Grandson Nathaniel arrived in the wee hours to spend his 10-day Spring break with us. He had a class until 7 pm, and John had a meeting in Asheville. That gave grandson David time to finish work in Waynesville and drive to meet John, so the two of them could go together to Charlotte to fetch the chef-in-training. I didn’t see Nathaniel until morning. He was ready for the day and eager to get a haircut. Barber’s fees are high in Charlotte, so he was quite shaggy. I suggested we do the ritual of the mirror, and then we asked him to do a tall job – freeing a flag that was snagged on the gutter.
Over breakfast I warned Nathaniel to sift the baking powder here before using it. I had gotten a little clump of bitterness in a biscuit a few days ago and knew it was the leavening agent. He launched into a quick explanation, listing the three main ingredients, and the fact that it tends to clump when damp. I was very impressed with the things he already knows.
After lunch Nathaniel served dessert that he had made in school, raspberry sorbet. It survived the three-hour trip and was refrozen. The taste was as intense as the color. Superb! We also tasted the ice cream he brought – Elf’s Eggnog. He not only made the ice cream, but he also designed and printed the labels for it.
Neighbor Logan (8) came over after school. He and Nathaniel had a rousing game of tag. There were shrieks, heavy footsteps, silence as the one who was “it” changed direction, followed by more shouts and running. Once Logan scooted under a chair to evade Nathaniel’s long arm. At the end, they continued the chase, only on their knees. Nate must have been happy that John broke in to ask Logan to read to him. The house was very quiet after Logan left.
Despite good intentions, I rarely pick up a book. I read in the blog world, where I lose all sense of time, happily interacting with my friends around the world. When John was away recently, I was determined to read the first of three books friend Nancy sent me — Fried Green Tomatoes at the Whistle Stop Cafe. It was written by Fannie Flagg and published in 1987. The setting of the novel is near Birmingham, Alabama, which is only a few hours away from my hometown. Reading that book was like visiting with friends of friends. I didn’t meet anyone I knew, but many of the characters reminded me of people in my past.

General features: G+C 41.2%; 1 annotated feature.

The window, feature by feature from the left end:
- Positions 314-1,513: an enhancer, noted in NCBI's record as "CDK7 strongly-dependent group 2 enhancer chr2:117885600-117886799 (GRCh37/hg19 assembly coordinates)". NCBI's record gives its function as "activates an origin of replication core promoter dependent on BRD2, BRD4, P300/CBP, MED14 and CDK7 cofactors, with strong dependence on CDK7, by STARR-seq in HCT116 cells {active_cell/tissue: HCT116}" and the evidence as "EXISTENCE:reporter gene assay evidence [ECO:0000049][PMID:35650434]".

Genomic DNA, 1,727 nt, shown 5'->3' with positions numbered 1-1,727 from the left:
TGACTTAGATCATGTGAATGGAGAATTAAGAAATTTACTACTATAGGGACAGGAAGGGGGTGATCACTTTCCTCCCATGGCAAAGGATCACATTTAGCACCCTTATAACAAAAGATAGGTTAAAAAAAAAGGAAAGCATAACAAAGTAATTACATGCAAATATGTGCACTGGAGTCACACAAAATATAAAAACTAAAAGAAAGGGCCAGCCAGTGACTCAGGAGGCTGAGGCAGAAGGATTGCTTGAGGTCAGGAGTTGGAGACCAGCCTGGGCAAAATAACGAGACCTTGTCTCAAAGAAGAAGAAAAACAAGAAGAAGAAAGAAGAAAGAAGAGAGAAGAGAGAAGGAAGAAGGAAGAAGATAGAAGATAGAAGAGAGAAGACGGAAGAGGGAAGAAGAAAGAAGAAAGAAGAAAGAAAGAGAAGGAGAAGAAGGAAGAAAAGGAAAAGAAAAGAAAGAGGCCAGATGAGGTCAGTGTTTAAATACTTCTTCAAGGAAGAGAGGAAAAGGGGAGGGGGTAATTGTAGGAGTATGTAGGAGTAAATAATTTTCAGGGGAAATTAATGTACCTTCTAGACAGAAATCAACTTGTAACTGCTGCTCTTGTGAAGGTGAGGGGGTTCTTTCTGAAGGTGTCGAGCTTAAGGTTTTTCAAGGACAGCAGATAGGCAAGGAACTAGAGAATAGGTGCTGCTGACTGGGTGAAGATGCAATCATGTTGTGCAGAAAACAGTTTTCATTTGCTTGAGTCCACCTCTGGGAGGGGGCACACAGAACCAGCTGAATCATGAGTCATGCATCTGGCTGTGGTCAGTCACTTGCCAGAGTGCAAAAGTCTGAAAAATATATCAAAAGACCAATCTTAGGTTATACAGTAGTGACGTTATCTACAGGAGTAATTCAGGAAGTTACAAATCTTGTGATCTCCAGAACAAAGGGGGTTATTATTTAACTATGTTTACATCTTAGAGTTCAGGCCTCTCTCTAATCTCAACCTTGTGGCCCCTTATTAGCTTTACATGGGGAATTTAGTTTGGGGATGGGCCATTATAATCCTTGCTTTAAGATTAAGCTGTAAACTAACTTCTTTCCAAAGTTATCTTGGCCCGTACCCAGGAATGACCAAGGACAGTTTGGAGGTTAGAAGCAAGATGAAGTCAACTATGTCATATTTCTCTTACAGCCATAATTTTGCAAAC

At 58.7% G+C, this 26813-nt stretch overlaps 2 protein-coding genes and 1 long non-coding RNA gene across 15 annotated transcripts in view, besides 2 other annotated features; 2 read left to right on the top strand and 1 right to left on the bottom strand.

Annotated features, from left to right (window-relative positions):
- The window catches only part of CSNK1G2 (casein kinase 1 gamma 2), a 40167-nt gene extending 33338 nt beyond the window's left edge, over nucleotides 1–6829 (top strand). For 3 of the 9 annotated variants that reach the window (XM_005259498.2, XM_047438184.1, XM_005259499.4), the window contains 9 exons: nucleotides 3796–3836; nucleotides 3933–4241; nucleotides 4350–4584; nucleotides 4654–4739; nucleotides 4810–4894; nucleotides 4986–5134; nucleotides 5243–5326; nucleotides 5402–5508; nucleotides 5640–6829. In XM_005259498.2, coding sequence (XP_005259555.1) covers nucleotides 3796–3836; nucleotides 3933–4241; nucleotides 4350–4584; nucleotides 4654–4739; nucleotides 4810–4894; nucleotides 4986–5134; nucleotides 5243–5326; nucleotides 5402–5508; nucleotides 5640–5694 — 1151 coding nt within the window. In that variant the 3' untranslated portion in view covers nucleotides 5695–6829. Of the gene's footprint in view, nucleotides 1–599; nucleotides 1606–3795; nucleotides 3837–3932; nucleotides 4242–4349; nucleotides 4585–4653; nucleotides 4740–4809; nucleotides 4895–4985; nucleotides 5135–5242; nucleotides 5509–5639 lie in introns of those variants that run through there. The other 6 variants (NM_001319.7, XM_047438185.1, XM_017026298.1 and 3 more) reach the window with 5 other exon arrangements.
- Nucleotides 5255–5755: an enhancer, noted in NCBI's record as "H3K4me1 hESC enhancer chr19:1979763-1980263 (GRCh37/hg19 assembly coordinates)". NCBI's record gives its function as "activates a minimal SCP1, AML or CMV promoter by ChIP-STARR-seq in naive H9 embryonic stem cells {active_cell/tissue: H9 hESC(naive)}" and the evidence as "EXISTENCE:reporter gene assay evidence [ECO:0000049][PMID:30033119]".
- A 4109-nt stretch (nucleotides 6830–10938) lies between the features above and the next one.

Marking my place was a bookmark neighbor Connie made for me. What a delight it was to use it! I saw it often on my bedside table, but I loved putting it to work and handling it often. Maybe the bookmark will inspire me to keep reading, even if only for a few minutes each day.
Neighbor Logan (8) was bouncing a ball with a steady rhythm. He dribbled up and down the street, playing by himself. I thought that was a good time to fetch the mail, and I made sure the camera was in my pocket. His handling of the ball was impressive. He could dribble, throw it a distance, and recover it as it tried to escape. I was amazed when he proudly showed me that he could dribble through his legs. Wow! He agreed to trying a video, and he waited for me to say go before he moved. He’s a team player!
We were just going out for our walk at dawn when neighbor Bob pulled the car to the front of the house. Logan (8) came tearing out, wearing a bright red jacket. He was bouncing so much, he appeared to have pogo sticks for legs. John called out to Logan as Shawn walked sedately to the car. Logan thought he asked where they were going, and he shouted mid-bounce, “We’ve got a conference at school!” Jump! Bound! Twist! Jump!
The boy ran over to our yard as John repeated his statement, “We were going to ask if we could catch a ride to the bus stop.”
Logan stood still for two seconds and said, “No! That would be cheating!”
Off he bounded to fling himself into the car before his mother could buckle her seat belt.
We are still chuckling.
After school I texted Shawn to see if Logan could come over for his Valentine. He and John graciously posed with the balloon.
John took David and me out for an early lunch in Waynesville. because David was to start work mid-afternoon. That worked out beautifully. We were the third group to be seated in the Sweet Onion. When we left, people were waiting in the lobby, glad to see us go.